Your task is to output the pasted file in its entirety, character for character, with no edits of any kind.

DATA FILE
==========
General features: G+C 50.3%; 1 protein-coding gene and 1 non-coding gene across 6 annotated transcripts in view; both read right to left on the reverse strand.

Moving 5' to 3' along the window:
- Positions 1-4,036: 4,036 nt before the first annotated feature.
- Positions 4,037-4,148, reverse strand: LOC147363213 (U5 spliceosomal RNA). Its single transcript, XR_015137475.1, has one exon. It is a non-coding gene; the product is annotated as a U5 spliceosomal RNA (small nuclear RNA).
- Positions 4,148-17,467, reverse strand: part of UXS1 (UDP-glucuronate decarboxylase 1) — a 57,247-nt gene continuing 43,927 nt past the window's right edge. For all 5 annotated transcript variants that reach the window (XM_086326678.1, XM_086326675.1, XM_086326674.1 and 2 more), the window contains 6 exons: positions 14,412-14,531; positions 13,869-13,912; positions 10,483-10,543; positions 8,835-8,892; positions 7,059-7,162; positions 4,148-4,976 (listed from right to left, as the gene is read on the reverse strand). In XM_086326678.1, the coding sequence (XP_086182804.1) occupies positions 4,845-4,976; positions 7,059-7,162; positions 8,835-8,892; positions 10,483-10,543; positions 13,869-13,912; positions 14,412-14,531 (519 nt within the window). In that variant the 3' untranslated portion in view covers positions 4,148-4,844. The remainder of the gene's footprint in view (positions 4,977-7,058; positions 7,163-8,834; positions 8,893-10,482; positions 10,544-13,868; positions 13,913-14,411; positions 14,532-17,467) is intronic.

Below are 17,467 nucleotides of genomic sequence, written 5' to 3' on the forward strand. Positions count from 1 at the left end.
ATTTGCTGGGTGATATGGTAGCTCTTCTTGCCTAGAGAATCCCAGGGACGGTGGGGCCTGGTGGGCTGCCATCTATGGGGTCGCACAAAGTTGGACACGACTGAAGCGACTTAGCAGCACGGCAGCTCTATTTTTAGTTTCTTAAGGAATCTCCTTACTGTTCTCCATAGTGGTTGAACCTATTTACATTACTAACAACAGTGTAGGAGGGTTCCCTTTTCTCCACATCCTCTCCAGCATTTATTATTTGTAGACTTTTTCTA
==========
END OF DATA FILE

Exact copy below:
General features: G+C 50.3%; 1 protein-coding gene and 1 non-coding gene across 6 annotated transcripts in view; both read right to left on the reverse strand.

Moving 5' to 3' along the window:
- Positions 1-4,036: 4,036 nt before the first annotated feature.
- Positions 4,037-4,148, reverse strand: LOC147363213 (U5 spliceosomal RNA). Its single transcript, XR_015137475.1, has one exon. It is a non-coding gene; the product is annotated as a U5 spliceosomal RNA (small nuclear RNA).
- Positions 4,148-17,467, reverse strand: part of UXS1 (UDP-glucuronate decarboxylase 1) — a 57,247-nt gene continuing 43,927 nt past the window's right edge. For all 5 annotated transcript variants that reach the window (XM_086326678.1, XM_086326675.1, XM_086326674.1 and 2 more), the window contains 6 exons: positions 14,412-14,531; positions 13,869-13,912; positions 10,483-10,543; positions 8,835-8,892; positions 7,059-7,162; positions 4,148-4,976 (listed from right to left, as the gene is read on the reverse strand). In XM_086326678.1, the coding sequence (XP_086182804.1) occupies positions 4,845-4,976; positions 7,059-7,162; positions 8,835-8,892; positions 10,483-10,543; positions 13,869-13,912; positions 14,412-14,531 (519 nt within the window). In that variant the 3' untranslated portion in view covers positions 4,148-4,844. The remainder of the gene's footprint in view (positions 4,977-7,058; positions 7,163-8,834; positions 8,893-10,482; positions 10,544-13,868; positions 13,913-14,411; positions 14,532-17,467) is intronic.

Below are 17,467 nucleotides of genomic sequence, written 5' to 3' on the forward strand. Positions count from 1 at the left end.
ATTTGCTGGGTGATATGGTAGCTCTTCTTGCCTAGAGAATCCCAGGGACGGTGGGGCCTGGTGGGCTGCCATCTATGGGGTCGCACAAAGTTGGACACGACTGAAGCGACTTAGCAGCACGGCAGCTCTATTTTTAGTTTCTTAAGGAATCTCCTTACTGTTCTCCATAGTGGTTGAACCTATTTACATTACTAACAACAGTGTAGGAGGGTTCCCTTTTCTCCACATCCTCTCCAGCATTTATTATTTGTAGACTTTTTCTA